Even if you find your current base of suppliers leans one way or the other, you should consider what an ideal future state of your supplier mix is. For example, if your current supplier base is made up of modern ecommerce sellers who prefer to connect with you via APIs, will you only partner with modern sellers in the future? If you want to partner with classic sellers as well, you might have to plan for having EDI connection paths as well. 

It’s important to think about what systems exist on your side of the transaction and what the overall surface area of integrations will be. Typically, suppliers are sharing product, inventory, pricing, order update and invoice data with retailers. Retailers are typically sharing purchase orders and payments back with the suppliers. Each of these resources likely exist within one of your systems, and ideally you can keep the system of record for each consistent without having to change it for the sake of enabling your suppliers.

The other consideration is which supply models your suppliers are able to participate in. The two physical world types in the retail trade are either bulk orders (e.g. wholesale or in-store consignment depending on who holds title) and direct orders (e.g. marketplace or drop ship orders, again depending on who holds title). A requirement to enable more supply models will sometimes have implications for the technology required on both sides of the transaction.

With a strong understanding of the requirements of your suppliers and your existing technology, the next step is to bring those two things into alignment.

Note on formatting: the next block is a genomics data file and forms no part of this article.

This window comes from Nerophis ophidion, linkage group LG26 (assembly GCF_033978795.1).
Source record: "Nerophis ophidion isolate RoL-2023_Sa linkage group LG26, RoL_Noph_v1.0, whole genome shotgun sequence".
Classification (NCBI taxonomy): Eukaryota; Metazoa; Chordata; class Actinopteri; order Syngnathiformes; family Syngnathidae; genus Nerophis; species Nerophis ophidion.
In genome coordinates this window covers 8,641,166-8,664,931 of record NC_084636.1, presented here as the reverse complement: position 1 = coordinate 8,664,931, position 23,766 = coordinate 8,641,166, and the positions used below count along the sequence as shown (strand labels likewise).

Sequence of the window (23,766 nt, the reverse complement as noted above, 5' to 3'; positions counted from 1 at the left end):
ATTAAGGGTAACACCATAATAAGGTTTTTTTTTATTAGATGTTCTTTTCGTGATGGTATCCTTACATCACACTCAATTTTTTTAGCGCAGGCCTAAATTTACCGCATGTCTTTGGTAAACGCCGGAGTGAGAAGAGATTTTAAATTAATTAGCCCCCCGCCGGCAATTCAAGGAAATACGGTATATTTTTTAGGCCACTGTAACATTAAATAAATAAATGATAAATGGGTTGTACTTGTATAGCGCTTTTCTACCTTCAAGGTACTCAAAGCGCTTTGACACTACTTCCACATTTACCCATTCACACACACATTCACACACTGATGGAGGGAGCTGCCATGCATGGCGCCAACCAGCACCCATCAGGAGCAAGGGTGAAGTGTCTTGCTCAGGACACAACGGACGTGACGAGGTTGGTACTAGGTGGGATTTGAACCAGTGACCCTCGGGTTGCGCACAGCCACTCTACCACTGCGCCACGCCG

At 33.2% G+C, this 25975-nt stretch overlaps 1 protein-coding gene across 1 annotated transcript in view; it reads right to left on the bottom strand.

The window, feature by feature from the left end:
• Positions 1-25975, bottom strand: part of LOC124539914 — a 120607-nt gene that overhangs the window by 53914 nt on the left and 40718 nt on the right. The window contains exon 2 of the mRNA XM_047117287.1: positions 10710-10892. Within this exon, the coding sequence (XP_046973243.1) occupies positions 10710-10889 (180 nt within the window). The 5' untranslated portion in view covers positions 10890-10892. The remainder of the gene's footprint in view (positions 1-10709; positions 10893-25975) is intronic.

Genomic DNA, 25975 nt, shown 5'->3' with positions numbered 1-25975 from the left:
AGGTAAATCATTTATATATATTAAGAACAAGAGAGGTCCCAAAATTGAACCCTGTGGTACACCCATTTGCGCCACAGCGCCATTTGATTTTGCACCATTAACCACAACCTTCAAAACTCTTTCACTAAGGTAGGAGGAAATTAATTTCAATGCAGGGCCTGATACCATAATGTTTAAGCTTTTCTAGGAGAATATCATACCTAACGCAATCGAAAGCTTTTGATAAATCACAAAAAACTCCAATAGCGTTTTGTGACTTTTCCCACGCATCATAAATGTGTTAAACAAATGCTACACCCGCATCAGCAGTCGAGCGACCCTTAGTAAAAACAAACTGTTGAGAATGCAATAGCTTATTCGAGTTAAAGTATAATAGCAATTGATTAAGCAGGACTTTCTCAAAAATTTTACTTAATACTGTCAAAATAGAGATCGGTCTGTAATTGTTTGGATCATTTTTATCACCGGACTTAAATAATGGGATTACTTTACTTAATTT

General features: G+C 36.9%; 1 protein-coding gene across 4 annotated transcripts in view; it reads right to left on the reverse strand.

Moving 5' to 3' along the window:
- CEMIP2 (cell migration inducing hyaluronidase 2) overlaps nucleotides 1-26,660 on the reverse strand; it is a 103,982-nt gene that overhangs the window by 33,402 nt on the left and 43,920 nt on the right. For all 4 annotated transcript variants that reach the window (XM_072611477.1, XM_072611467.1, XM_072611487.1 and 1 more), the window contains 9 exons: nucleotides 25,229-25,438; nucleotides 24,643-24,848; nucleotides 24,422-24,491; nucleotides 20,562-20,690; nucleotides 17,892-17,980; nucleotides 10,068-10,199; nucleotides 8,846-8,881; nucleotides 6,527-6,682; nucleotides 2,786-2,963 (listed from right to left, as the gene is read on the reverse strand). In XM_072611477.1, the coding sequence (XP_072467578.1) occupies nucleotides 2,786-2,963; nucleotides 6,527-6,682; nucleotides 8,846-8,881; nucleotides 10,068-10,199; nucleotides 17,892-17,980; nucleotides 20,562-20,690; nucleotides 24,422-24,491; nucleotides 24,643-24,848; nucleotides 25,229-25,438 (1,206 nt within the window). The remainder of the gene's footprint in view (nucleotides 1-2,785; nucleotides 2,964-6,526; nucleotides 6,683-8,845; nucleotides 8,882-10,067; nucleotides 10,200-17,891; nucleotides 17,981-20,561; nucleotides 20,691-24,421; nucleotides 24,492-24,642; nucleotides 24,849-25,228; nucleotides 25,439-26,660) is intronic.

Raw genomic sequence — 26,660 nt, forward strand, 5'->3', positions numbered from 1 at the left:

Supplier enablement is our preferred approach to solving this problem, which involves connecting to existing systems (e.g. having a light touch in your existing environment) while allowing suppliers to choose the method that works best for them. It avoids having strong opinions about whether to push people down an EDI integration or API-based connection path, and offers connection options that cover as many suppliers as possible. We believe this enables the best outcomes for both parties involved.

Leverage the best of EDI and APIs with Convictional

You don’t have to make a tradeoff between EDI and APIs for your marketplace or dropship program. Convictional gives you the ability to connect with trading partners with any integration method.

  • Modern sellers can connect with you with our native Shopify, BigCommerce, and WooCommerce integrations. 
  • Classic sellers can connect with you with CSV uploads or EDI x12 files. 
  • For sellers with custom systems that need a specialized integration solution, they can connect with us directly via the Convictional API. 

Having the ability to connect with sellers through their preferred integration methods make it more appealing for them to do business with you. To learn more about how we combine API and EDI connections for you, get in touch with our sales team today!


Here are answers to the most common questions about EDI vs API:

EDI vs API: which is better?

Our data suggests that about 30% of suppliers in trade relationships forming in 2022 still prefer EDI over modern alternatives. The remaining 70% typically connect via API integrations in some fashion to manage their business processes, but the method can vary significantly between app-like connections (powered by an API under the hood), manual data upload (also powered by APIs under the hood) or direct API connections.